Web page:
Discount Shopping Tips and Tricks

Be cautious about hidden expenses. Focus your trip so you’re not driving excessively and spending more on gas than you’re saving. Eating meals on the road also adds to the cost of a cross-border shop.

Many Canadian credit card companies charge an out-of-county service fee of around 2.5 percent when you shop in the U.S. Find out what your card’s features are and use debit when possible (not all US retailers accept our debit cards) or hit a U.S. bank machine and spend cash. If you plan on spending across the border often, it may also be worthwhile to look into a debit credit card - these make it possible to pay in debit over the credit card company's world-wide network, and are accepted much more widely.

Expert Tip: Don't underestimate the cost of gas when traveling over the border. If you're using a credit card to fill up, make sure it has great cash back returns for gas purchases. A great option is the MBNA Smart Cash MasterCard credit card - you'll get up to a full 5% cash back for the first six months, and 2% after that. You'll also get 1% cash back on all other purchases.

Cross the Border With Ease

Making sure your identification is in order is important in order to cross the border quickly and stress-free. All Canadians must use a valid passport to cross the border by land or air. Some border agents don’t like passports that are on the verge of expiring as well — always make sure yours is up to date and renew before it expires.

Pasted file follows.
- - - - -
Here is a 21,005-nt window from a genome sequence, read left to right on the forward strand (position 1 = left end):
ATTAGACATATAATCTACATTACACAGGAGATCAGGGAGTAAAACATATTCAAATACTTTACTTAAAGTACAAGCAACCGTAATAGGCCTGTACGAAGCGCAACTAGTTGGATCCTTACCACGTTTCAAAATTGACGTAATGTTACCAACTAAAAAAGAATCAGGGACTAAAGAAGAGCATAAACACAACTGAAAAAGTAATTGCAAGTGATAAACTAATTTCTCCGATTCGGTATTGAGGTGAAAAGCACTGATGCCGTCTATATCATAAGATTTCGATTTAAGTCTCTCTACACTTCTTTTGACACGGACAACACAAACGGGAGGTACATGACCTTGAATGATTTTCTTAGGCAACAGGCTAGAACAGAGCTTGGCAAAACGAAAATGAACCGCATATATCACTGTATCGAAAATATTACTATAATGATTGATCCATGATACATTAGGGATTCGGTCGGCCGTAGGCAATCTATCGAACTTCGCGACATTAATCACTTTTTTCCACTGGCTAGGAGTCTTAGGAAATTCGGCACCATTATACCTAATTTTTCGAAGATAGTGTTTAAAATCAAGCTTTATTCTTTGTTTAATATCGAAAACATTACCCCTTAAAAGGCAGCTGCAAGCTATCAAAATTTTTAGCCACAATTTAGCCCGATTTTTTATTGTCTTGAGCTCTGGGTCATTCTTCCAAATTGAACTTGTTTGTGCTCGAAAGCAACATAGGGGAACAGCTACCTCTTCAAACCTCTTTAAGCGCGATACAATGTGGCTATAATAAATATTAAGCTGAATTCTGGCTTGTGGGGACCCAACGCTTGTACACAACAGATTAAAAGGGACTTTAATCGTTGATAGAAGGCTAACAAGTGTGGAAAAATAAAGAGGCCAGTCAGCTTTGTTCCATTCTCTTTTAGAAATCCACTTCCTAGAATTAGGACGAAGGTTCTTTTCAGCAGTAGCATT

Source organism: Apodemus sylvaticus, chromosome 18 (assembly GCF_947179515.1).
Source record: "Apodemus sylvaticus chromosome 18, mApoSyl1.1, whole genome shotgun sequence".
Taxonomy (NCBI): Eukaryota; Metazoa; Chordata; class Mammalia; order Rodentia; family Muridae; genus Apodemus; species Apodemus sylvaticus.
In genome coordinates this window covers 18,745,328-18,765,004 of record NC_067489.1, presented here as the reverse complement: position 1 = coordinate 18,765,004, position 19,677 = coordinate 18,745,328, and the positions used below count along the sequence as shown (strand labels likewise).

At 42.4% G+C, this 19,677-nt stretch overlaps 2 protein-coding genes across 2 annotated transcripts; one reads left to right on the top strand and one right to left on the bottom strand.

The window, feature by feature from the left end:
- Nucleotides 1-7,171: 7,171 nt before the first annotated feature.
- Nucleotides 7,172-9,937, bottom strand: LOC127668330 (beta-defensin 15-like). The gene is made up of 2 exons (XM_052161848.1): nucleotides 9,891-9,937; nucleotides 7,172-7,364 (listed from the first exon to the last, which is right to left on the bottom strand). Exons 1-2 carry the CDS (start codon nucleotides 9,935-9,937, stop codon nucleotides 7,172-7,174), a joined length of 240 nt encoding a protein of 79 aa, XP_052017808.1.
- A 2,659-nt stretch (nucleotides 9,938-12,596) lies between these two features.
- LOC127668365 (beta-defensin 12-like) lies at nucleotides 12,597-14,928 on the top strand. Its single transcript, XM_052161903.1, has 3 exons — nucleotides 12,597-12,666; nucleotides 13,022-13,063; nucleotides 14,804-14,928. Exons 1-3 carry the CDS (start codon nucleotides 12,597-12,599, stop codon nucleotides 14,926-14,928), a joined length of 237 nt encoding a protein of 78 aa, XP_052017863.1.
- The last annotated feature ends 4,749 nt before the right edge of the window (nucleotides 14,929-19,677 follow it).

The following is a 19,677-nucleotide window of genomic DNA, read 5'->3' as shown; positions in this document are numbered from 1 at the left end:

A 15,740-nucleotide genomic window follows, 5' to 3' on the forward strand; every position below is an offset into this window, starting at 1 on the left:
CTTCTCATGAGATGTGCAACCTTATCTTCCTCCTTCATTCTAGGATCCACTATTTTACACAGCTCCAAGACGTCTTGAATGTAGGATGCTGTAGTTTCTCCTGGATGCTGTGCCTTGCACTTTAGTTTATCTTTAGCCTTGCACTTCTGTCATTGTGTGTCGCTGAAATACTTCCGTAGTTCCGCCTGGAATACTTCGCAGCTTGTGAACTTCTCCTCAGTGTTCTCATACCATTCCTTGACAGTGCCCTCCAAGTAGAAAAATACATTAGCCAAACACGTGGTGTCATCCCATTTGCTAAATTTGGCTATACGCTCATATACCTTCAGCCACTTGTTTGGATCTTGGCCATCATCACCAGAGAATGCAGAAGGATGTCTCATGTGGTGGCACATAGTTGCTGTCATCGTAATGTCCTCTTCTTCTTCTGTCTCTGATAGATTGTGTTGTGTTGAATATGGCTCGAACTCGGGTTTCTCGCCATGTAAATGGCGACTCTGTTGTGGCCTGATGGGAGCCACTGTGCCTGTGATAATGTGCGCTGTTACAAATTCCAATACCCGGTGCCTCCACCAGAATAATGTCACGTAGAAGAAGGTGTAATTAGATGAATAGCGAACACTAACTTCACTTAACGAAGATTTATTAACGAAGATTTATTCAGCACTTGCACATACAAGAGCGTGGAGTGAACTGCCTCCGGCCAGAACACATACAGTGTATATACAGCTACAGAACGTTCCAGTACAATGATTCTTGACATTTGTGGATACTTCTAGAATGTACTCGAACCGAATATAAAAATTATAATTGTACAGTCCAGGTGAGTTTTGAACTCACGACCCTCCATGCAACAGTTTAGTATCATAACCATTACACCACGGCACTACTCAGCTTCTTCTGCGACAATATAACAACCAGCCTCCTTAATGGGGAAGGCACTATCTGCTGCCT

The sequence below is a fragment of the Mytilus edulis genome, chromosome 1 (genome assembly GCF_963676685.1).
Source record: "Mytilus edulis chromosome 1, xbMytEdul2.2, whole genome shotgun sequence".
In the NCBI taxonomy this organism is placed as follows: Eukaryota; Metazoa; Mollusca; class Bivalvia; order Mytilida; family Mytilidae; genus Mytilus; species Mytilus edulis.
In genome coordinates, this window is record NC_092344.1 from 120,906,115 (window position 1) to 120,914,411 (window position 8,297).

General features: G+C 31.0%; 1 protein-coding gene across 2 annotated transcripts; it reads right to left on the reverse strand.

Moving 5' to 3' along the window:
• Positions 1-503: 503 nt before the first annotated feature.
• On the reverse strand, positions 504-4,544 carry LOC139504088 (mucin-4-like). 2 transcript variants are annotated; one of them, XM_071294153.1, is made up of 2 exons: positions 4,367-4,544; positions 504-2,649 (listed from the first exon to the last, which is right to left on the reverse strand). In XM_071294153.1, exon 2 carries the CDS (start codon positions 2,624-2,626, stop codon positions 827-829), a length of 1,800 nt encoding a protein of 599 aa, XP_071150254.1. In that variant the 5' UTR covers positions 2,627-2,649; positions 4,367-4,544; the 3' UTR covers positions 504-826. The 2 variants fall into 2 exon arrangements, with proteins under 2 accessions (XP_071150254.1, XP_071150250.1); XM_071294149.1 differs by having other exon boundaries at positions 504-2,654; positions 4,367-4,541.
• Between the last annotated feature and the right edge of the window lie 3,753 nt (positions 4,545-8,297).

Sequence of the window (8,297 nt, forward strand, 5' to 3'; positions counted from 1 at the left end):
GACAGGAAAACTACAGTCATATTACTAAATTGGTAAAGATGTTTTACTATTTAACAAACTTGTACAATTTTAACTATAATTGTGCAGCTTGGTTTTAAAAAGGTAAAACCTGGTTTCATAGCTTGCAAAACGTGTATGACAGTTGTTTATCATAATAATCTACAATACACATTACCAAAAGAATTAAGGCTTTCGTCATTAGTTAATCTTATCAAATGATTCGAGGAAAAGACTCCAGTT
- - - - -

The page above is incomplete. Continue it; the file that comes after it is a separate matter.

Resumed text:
Agents like to know where you’re going and when you’re returning. If you’re staying in the U.S., be prepared to share the address (this is often a problem when you’re staying a hotel — make sure you know the exact street address as well as the name).

IMPORTANT: Keep all of your receipts and have them in hand when you cross back over the border.

Understanding Duty Rules

Good news: as of June 1, 2012, you can bring more back into Canada after a U.S. trip! The full details are listed here.

Here's the spending / visit-length breakdown:

  • If you stay longer than 24 hours, you can bring back $200 in purchases and gifts without paying any duty.
  • If you stay between 48 hours and seven days, that goes up to $800.
  • After 72 hours you get an additional $100 allowance for gifts, duty-free — but you can only use this exemption every six months.
  • If you’re just doing a day trip, there’s no personal exemption. Under 24 hours and you must pay duty on everything you buy except for a small amount of cigarettes (200) and alcohol (1 L).
  • Duty amounts vary, depending on what you buy, but it’s basically a percentage of your purchase. This is why it’s key to have your receipts on hand.

Be Honest!

It’s temping to rip tags off clothes and shoot some images on that new digital camera to avoid paying duty - but getting caught lying at the border is a serious undertaking. Not only could you lose your purchases, but you could be fined up to 80% of their value.  Plus, you’ll be stuck at the border longer and risk having your car fully searched, which border guards are perfectly within their right to do. Stressful!

Cross-border shopping is about getting deals and for some, having a fun day out or a weekend with friends or family. Make sure you do the math in advance to be sure you’re not spending more than you can afford and are truly getting a good deal for your money.